It was at “ about this time ” — the familiar quotation from the Old Farmer’s Almanac is apropos — that that breaking up of stock companies, which had previously begun, took on a precipitate speed. There were still, however, a dozen or so regularly established troupes in the whole land, and of these this city had three of the best, placed at the Boston Theatre, the Globe, and the Boston Museum. The last of these houses was in a distinctive and peculiar sense the theatre of the capital of Massachusetts: partly because of its age and unbroken record as a place of amusement; even more because of the steady merit of its performances and the celebrity of many of its performers. At the outset, as every Bostonian knows, this establishment was conducted on the plan of Barnum’s of New York. The word “ theatre ” was not visible on any of its bills, programmes, or advertisements. It was a museum, and justified its title by an edifying exhibit of stuffed animals, bones, mummies, minerals, wax figures, and other curios ; making, through these “ branches of learning ” and its long-continued obeisance to Puritan tradition — after that tradition had ceased from the Municipal Ordinances — by closing its doors on Saturday nights, an eloquent appeal to the patronage of sober persons, affected with scruples against the godless theatre. The appeal was as successful as it was shrewd. To this day, I doubt not, there are citizens of Boston who patronize no other place of theatrical amusement than its Museum, though the stuffed beasts and the observance of the eve of the Lord’s Day are things of the past.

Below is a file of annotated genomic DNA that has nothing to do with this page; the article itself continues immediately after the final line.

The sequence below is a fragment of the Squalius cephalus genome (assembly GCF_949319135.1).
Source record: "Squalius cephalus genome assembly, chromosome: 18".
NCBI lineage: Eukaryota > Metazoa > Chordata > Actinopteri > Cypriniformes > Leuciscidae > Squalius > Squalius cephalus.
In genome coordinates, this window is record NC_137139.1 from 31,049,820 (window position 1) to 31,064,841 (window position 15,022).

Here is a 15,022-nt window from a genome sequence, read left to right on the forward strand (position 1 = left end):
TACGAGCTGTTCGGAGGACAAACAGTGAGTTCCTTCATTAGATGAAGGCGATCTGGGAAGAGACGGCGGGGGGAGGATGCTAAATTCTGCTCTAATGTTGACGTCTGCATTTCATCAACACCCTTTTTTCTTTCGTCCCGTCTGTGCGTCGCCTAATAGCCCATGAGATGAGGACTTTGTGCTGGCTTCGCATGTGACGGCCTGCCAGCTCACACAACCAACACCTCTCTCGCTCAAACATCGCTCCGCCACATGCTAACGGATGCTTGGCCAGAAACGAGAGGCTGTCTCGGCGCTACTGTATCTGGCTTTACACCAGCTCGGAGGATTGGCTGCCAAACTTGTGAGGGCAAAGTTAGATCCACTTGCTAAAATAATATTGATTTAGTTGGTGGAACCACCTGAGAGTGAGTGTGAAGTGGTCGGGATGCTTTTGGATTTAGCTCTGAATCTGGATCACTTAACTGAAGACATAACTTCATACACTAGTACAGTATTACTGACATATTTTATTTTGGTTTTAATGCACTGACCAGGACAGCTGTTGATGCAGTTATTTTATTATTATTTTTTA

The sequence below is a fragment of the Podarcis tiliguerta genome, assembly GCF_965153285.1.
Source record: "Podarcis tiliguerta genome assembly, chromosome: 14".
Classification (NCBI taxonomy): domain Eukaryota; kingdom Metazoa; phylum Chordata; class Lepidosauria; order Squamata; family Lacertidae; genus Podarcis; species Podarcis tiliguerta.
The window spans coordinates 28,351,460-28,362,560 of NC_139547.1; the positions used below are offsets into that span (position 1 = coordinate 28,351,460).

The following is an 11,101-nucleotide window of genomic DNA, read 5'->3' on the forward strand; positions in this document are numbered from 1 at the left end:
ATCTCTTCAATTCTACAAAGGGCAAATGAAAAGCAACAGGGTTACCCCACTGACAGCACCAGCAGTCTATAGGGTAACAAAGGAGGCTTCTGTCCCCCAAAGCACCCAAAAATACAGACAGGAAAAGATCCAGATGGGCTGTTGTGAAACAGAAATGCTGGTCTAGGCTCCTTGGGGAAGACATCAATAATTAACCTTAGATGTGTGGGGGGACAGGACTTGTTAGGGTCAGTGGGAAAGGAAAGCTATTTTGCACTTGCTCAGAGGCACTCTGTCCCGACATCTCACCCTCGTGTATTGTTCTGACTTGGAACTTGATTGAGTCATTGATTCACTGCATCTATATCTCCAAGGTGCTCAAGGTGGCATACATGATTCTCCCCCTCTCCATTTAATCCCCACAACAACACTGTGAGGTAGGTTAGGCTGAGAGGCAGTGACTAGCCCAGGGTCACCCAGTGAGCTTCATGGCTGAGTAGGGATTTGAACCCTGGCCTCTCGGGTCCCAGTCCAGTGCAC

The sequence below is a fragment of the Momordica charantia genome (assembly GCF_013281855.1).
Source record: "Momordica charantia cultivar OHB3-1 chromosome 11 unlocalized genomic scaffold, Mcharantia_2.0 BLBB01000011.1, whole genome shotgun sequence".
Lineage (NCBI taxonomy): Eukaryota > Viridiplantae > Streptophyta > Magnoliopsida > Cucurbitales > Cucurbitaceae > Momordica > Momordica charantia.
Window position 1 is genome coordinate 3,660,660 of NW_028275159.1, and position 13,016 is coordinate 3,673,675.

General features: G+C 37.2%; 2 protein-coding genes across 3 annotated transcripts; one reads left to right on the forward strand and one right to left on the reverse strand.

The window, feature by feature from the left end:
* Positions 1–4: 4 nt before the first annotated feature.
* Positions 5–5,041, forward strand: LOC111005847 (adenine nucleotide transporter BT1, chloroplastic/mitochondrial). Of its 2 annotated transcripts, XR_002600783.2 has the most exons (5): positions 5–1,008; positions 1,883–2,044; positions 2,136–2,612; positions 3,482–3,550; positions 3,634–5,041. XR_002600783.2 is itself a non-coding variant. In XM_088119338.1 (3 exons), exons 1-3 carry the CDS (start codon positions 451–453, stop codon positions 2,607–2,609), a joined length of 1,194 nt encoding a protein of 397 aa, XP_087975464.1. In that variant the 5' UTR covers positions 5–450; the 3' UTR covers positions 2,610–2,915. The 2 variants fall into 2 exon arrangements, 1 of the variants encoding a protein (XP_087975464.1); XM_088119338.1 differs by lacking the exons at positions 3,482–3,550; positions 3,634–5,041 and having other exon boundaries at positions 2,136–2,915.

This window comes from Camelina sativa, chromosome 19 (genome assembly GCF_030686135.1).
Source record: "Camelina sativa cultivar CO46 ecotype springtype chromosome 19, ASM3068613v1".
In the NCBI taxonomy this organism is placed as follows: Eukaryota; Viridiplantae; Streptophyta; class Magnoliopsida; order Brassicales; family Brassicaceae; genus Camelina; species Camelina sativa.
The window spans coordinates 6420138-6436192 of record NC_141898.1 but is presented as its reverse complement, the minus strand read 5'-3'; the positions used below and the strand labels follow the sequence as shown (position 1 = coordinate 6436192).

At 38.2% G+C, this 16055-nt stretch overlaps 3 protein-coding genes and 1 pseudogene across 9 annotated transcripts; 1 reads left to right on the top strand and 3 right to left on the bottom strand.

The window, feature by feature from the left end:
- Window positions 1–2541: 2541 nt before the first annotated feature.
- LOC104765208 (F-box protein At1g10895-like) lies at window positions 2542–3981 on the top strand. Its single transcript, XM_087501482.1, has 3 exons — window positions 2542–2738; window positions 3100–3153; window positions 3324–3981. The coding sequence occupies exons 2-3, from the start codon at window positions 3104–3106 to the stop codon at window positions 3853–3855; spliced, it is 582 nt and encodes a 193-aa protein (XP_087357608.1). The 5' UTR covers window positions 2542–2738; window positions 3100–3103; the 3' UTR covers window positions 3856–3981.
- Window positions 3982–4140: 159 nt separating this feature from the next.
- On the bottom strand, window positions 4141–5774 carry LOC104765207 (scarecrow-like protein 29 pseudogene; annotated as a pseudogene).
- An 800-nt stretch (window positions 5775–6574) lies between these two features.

But, howsoever disguised or preferred by the children of the Puritans, the Museum was a theatre, if ever there was one. Those who can recall its earliest days will find clinging to their memories swarms of names, generally well mixed up as to dates and sequences : Mr. Tom Comer, leader of the orchestra, accomplished musician and genial gentleman ; W. H. Smith, an old-time actor and manager of stately style ; Mrs. Thoman, a charming performer of light comedy ; Mr. Finn, droll son of a much droller father ; the graceful and vivid Mr. Keach ; Mr. J. Davies, who was a very “ heavy ” villain on the stage, but, off it, lightly wielded the barber’s razor; the blazing Mrs. Barrett, whose life went out in darkness; J. A. Smith, who did stage fops, always with the same affected drawl and rising inflection, and, an actor at night, was a tailor by day, except on Wednesday and Saturday afternoons, when he was an actor; Miss Kate Reignolds, a very brilliant player, who, as Mrs. Erving Winslow, now enjoys the highest reputation as a reader ; the dryly effective Mr. Hardenbergh; Mr. Charles Barron, a careful and versatile leading man; Miss Annie Clarke, who made herself an accomplished actress, despite the handicaps of a harsh voice and native stiffness of bearing; Mrs. Vincent, the perennial, the great - hearted, who for years was never mentioned except in close connection with the adjectives “ dear ” and “ old ; ” and, finally, William Warren, the comedian.